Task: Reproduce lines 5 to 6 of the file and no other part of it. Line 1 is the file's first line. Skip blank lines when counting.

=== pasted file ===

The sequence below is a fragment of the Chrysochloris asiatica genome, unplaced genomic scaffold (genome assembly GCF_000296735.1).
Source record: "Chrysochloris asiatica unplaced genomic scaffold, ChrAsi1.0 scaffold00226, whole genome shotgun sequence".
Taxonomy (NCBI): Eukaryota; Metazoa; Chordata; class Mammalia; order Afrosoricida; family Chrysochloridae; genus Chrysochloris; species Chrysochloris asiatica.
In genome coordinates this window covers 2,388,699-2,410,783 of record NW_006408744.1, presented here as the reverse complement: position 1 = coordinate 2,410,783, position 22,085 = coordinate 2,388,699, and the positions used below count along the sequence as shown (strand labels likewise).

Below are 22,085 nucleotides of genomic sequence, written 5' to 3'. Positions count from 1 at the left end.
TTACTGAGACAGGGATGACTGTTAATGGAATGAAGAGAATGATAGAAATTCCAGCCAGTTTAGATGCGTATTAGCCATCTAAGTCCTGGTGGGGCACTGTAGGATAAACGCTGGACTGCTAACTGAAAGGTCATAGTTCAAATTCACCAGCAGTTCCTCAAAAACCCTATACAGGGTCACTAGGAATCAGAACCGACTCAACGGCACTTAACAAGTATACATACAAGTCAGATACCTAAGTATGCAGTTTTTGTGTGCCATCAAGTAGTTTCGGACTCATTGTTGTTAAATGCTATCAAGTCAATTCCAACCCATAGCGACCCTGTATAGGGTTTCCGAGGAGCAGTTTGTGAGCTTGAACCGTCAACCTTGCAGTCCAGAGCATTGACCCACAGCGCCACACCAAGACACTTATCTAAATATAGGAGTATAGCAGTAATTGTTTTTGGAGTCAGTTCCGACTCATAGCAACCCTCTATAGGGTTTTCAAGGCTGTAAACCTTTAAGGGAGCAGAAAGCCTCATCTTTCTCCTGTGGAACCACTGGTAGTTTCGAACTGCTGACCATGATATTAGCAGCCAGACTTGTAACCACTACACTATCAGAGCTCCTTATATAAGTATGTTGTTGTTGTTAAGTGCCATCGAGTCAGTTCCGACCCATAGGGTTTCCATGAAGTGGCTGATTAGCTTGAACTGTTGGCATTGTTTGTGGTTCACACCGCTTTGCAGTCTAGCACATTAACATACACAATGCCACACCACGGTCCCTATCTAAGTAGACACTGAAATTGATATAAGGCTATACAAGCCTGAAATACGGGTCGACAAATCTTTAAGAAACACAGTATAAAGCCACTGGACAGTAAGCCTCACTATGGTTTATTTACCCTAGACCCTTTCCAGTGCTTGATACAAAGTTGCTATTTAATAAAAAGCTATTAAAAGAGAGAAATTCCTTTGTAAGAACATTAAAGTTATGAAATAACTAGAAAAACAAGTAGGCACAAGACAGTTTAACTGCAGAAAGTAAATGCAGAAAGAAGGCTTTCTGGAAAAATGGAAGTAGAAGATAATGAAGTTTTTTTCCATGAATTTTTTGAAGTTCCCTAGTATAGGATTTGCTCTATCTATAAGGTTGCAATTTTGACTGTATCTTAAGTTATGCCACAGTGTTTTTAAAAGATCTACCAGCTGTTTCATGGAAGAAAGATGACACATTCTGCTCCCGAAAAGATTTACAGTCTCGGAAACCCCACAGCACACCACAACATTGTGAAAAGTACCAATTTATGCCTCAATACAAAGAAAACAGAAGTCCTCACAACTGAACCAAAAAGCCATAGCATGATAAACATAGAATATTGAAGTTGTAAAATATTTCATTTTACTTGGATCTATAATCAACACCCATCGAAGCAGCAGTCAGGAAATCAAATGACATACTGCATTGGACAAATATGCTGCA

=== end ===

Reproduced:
Below are 22,085 nucleotides of genomic sequence, written 5' to 3'. Positions count from 1 at the left end.
TTACTGAGACAGGGATGACTGTTAATGGAATGAAGAGAATGATAGAAATTCCAGCCAGTTTAGATGCGTATTAGCCATCTAAGTCCTGGTGGGGCACTGTAGGATAAACGCTGGACTGCTAACTGAAAGGTCATAGTTCAAATTCACCAGCAGTTCCTCAAAAACCCTATACAGGGTCACTAGGAATCAGAACCGACTCAACGGCACTTAACAAGTATACATACAAGTCAGATACCTAAGTATGCAGTTTTTGTGTGCCATCAAGTAGTTTCGGACTCATTGTTGTTAAATGCTATCAAGTCAATTCCAACCCATAGCGACCCTGTATAGGGTTTCCGAGGAGCAGTTTGTGAGCTTGAACCGTCAACCTTGCAGTCCAGAGCATTGACCCACAGCGCCACACCAAGACACTTATCTAAATATAGGAGTATAGCAGTAATTGTTTTTGGAGTCAGTTCCGACTCATAGCAACCCTCTATAGGGTTTTCAAGGCTGTAAACCTTTAAGGGAGCAGAAAGCCTCATCTTTCTCCTGTGGAACCACTGGTAGTTTCGAACTGCTGACCATGATATTAGCAGCCAGACTTGTAACCACTACACTATCAGAGCTCCTTATATAAGTATGTTGTTGTTGTTAAGTGCCATCGAGTCAGTTCCGACCCATAGGGTTTCCATGAAGTGGCTGATTAGCTTGAACTGTTGGCATTGTTTGTGGTTCACACCGCTTTGCAGTCTAGCACATTAACATACACAATGCCACACCACGGTCCCTATCTAAGTAGACACTGAAATTGATATAAGGCTATACAAGCCTGAAATACGGGTCGACAAATCTTTAAGAAACACAGTATAAAGCCACTGGACAGTAAGCCTCACTATGGTTTATTTACCCTAGACCCTTTCCAGTGCTTGATACAAAGTTGCTATTTAATAAAAAGCTATTAAAAGAGAGAAATTCCTTTGTAAGAACATTAAAGTTATGAAATAACTAGAAAAACAAGTAGGCACAAGACAGTTTAACTGCAGAAAGTAAATGCAGAAAGAAGGCTTTCTGGAAAAATGGAAGTAGAAGATAATGAAGTTTTTTTCCATGAATTTTTTGAAGTTCCCTAGTATAGGATTTGCTCTATCTATAAGGTTGCAATTTTGACTGTATCTTAAGTTATGCCACAGTGTTTTTAAAAGATCTACCAGCTGTTTCATGGAAGAAAGATGACACATTCTGCTCCCGAAAAGATTTACAGTCTCGGAAACCCCACAGCACACCACAACATTGTGAAAAGTACCAATTTATGCCTCAATACAAAGAAAACAGAAGTCCTCACAACTGAACCAAAAAGCCATAGCATGATAAACATAGAATATTGAAGTTGTAAAATATTTCATTTTACTTGGATCTATAATCAACACCCATCGAAGCAGCAGTCAGGAAATCAAATGACATACTGCATTGGACAAATATGCTGCA